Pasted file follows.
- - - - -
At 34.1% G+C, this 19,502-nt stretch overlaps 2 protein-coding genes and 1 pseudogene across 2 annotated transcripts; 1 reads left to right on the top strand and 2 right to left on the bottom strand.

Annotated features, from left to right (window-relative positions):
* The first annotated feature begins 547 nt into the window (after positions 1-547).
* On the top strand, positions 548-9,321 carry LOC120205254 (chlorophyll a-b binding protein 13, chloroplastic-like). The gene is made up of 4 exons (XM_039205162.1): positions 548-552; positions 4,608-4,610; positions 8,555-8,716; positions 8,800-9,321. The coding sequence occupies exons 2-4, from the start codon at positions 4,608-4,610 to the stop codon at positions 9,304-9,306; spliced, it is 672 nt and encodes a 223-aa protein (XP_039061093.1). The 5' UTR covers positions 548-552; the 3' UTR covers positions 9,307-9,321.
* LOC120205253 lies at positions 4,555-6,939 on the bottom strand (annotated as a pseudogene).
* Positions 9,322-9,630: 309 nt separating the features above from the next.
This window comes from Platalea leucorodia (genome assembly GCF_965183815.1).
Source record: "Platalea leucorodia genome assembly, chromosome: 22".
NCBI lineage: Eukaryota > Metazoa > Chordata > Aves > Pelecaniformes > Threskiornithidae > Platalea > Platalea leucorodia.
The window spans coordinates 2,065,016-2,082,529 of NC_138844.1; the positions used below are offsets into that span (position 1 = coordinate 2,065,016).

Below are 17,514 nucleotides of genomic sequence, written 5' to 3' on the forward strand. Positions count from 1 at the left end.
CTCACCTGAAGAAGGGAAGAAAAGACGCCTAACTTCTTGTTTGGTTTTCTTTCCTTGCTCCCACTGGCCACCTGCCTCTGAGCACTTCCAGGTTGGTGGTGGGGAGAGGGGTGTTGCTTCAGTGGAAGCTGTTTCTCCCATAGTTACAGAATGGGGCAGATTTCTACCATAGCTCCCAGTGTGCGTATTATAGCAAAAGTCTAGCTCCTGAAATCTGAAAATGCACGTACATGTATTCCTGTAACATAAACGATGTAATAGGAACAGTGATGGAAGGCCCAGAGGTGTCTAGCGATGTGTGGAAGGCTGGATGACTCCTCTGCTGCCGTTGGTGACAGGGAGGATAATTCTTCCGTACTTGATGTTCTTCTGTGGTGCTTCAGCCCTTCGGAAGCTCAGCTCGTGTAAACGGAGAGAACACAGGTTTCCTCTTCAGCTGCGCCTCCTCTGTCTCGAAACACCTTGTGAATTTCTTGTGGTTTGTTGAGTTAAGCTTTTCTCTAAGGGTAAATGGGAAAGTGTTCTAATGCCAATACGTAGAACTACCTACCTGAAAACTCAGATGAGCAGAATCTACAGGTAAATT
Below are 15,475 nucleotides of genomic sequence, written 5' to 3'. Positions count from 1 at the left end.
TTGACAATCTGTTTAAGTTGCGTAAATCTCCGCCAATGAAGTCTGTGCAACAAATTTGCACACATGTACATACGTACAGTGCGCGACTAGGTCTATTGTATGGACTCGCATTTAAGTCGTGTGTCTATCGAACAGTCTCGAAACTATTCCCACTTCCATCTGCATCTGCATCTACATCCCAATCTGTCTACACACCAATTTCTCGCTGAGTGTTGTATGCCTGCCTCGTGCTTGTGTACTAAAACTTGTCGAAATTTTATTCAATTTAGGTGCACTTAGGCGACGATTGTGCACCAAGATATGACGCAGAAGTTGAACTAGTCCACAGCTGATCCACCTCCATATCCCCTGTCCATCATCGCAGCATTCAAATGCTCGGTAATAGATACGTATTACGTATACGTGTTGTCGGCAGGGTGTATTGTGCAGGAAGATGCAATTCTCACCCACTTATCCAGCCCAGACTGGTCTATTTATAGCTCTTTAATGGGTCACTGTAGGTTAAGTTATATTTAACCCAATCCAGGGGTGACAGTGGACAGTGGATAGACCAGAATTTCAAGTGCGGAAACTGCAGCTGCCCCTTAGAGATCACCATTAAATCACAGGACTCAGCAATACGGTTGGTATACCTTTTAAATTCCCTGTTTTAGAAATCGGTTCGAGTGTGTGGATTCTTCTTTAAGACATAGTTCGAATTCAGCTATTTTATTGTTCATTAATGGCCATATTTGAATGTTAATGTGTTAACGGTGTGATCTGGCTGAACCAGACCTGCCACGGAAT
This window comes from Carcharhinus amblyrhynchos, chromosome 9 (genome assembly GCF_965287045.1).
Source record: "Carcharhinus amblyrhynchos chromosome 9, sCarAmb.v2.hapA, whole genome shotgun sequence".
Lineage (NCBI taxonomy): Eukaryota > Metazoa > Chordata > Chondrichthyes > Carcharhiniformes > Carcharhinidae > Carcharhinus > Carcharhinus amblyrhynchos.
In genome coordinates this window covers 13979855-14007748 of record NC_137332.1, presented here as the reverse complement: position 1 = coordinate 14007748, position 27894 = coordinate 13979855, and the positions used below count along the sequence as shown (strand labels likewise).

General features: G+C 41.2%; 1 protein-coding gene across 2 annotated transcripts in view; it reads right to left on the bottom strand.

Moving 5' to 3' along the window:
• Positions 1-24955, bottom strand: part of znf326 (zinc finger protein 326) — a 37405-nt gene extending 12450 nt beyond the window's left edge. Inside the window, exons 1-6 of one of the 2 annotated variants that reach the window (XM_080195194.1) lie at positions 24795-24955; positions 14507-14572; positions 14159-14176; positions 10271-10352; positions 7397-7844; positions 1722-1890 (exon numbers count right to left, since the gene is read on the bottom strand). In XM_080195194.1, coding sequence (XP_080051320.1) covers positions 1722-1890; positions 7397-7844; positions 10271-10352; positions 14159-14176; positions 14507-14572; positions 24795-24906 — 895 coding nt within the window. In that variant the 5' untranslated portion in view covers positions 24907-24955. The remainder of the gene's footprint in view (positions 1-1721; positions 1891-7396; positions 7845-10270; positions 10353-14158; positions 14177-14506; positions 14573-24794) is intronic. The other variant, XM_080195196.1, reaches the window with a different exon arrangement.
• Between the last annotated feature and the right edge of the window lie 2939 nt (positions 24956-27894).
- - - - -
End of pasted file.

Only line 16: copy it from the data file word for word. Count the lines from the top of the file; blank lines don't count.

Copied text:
Source record: "Carcharhinus amblyrhynchos chromosome 9, sCarAmb.v2.hapA, whole genome shotgun sequence".